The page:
12. An apparatus according to claim 11 wherein the means for generating an initiation cell is the processor itself.
13. An apparatus according to claim 10 wherein the means for the comparison of the time sequence information contained in the t-bits of the contention cells comprises an arbiter.
14. An apparatus according to claim 10 further including means for checking an r-bit of the contention cells which indicates whether it is occupied or not.
15. An apparatus according to claim 14 further including means for setting and resetting f-bits of each cell of the contention unit which are provided for an intertask communication by which participation of a contention cell in the comparison of the time sequence information contained in the t-bits can be temporarily suppressed.
16. An apparatus according to claim 10 further including means for adding a content of an upwardly counting counter to a relative time information contained in the t-bits of an initiation cell in order to generate an absolute time information that is entered into the t-bits of the allocated cell of the contention unit.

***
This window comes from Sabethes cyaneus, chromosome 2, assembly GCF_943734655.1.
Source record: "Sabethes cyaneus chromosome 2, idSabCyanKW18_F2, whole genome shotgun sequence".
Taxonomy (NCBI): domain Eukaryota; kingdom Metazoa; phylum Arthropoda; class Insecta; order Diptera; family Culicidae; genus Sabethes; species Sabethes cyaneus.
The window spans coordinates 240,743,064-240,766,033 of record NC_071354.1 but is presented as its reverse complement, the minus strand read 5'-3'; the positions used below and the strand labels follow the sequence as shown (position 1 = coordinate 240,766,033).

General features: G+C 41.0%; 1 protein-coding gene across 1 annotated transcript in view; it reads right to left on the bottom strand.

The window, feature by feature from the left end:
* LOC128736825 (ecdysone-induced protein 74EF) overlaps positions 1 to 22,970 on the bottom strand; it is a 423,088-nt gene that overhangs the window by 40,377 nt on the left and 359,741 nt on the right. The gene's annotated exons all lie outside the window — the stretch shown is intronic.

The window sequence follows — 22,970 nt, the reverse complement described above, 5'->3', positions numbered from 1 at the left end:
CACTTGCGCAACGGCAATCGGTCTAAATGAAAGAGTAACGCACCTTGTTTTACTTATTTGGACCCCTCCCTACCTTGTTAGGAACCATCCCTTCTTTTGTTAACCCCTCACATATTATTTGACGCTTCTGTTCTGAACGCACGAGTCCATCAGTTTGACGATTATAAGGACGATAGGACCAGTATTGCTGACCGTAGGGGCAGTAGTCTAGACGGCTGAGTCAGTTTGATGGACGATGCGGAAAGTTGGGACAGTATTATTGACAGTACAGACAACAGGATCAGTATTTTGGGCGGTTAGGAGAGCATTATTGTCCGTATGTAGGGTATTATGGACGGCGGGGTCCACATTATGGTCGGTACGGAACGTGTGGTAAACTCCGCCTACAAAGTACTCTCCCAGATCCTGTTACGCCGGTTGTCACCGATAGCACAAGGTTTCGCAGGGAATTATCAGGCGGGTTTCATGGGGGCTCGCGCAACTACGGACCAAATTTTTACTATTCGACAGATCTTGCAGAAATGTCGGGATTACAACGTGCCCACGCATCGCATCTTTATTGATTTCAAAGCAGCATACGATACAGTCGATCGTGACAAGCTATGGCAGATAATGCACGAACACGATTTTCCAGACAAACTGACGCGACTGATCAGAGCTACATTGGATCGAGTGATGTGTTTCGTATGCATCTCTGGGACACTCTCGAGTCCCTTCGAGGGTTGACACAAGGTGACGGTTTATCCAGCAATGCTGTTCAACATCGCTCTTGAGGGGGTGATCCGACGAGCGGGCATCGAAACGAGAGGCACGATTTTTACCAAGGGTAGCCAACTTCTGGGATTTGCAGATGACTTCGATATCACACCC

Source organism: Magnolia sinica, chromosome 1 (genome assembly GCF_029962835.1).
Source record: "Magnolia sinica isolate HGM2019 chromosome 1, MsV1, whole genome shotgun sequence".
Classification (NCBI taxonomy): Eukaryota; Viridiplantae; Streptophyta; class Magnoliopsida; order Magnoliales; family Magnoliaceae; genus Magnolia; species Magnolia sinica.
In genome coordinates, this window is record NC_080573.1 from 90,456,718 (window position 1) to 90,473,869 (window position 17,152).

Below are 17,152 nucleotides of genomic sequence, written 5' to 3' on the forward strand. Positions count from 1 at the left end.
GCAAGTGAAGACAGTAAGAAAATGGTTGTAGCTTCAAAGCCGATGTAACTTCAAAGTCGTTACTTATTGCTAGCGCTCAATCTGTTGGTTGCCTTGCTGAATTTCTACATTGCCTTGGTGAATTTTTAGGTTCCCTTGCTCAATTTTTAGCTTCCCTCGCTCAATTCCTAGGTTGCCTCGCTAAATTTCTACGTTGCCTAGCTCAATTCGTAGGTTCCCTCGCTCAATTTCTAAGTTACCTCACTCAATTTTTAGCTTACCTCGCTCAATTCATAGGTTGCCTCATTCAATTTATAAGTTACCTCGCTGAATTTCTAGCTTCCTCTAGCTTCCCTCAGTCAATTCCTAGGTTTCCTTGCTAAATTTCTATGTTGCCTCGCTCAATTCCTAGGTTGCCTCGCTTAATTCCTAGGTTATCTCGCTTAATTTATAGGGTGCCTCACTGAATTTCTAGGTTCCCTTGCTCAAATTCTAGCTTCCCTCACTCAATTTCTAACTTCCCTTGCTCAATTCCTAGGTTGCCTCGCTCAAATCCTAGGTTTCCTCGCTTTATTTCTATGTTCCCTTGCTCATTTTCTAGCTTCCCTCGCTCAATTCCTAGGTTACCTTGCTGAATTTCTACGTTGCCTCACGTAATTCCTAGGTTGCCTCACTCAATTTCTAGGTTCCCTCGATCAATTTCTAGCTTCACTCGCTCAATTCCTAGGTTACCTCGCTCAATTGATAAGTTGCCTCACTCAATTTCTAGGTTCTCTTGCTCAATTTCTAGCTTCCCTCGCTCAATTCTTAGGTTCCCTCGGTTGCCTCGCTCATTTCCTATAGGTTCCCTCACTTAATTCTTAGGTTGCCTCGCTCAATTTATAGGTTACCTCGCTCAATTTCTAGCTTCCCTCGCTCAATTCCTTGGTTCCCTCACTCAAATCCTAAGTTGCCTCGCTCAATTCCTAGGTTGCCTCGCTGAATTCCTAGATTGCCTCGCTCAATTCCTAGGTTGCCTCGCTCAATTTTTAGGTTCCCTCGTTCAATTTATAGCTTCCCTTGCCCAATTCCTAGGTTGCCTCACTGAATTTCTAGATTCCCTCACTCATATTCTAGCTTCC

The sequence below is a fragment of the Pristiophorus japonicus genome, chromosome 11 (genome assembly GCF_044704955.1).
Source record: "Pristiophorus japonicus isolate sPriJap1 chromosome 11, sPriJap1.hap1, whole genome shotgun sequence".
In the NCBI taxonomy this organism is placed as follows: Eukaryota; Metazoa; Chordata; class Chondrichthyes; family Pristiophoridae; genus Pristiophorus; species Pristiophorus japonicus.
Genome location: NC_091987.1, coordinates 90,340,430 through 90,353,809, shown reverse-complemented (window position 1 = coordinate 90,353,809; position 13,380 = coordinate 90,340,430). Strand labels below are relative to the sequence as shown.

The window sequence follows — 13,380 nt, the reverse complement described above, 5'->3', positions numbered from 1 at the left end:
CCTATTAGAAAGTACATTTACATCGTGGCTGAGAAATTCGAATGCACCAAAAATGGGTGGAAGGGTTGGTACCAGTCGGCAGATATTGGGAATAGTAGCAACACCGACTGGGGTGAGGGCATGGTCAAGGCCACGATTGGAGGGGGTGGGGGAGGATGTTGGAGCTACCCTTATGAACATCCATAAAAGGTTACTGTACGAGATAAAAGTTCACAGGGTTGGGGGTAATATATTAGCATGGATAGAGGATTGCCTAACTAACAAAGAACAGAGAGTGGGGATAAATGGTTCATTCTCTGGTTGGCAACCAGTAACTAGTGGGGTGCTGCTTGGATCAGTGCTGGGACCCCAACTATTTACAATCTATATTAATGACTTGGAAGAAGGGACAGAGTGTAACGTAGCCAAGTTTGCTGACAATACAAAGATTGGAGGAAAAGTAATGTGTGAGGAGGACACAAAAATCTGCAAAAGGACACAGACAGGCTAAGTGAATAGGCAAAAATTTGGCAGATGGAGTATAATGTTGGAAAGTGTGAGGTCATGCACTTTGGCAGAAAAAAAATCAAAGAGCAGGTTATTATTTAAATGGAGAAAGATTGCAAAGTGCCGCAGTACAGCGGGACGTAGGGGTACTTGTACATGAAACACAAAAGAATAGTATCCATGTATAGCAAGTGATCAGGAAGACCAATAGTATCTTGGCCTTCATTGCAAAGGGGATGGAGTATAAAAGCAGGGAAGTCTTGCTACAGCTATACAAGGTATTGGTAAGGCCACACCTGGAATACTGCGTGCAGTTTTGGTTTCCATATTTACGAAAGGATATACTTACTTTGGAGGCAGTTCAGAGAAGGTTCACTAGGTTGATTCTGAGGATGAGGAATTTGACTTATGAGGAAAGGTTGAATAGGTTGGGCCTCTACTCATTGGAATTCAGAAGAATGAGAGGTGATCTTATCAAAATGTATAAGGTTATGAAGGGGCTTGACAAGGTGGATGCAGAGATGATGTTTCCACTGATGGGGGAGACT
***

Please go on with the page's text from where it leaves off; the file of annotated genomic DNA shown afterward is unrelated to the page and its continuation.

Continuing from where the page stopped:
17. An apparatus according to claim 10 further including means for reduction of a relative time information contained in the t-bits of each contention cell corresponding to a clock rate of a downwardly counting counter.
18. An apparatus according to claim 16 further including means for comparison of a smallest time sequence information of all occupied contention cells with the upwardly counting counter in order to indicate an overloading in case a value of the smallest time sequence information is smaller than a value of the upwardly counting counter.
19. An apparatus according to claim 18 further including means for indication of an overloading state in case a value of the smallest time sequence information has reached a value zero.
20. An apparatus according to claim 18 further including means for blocking of the overloading indication.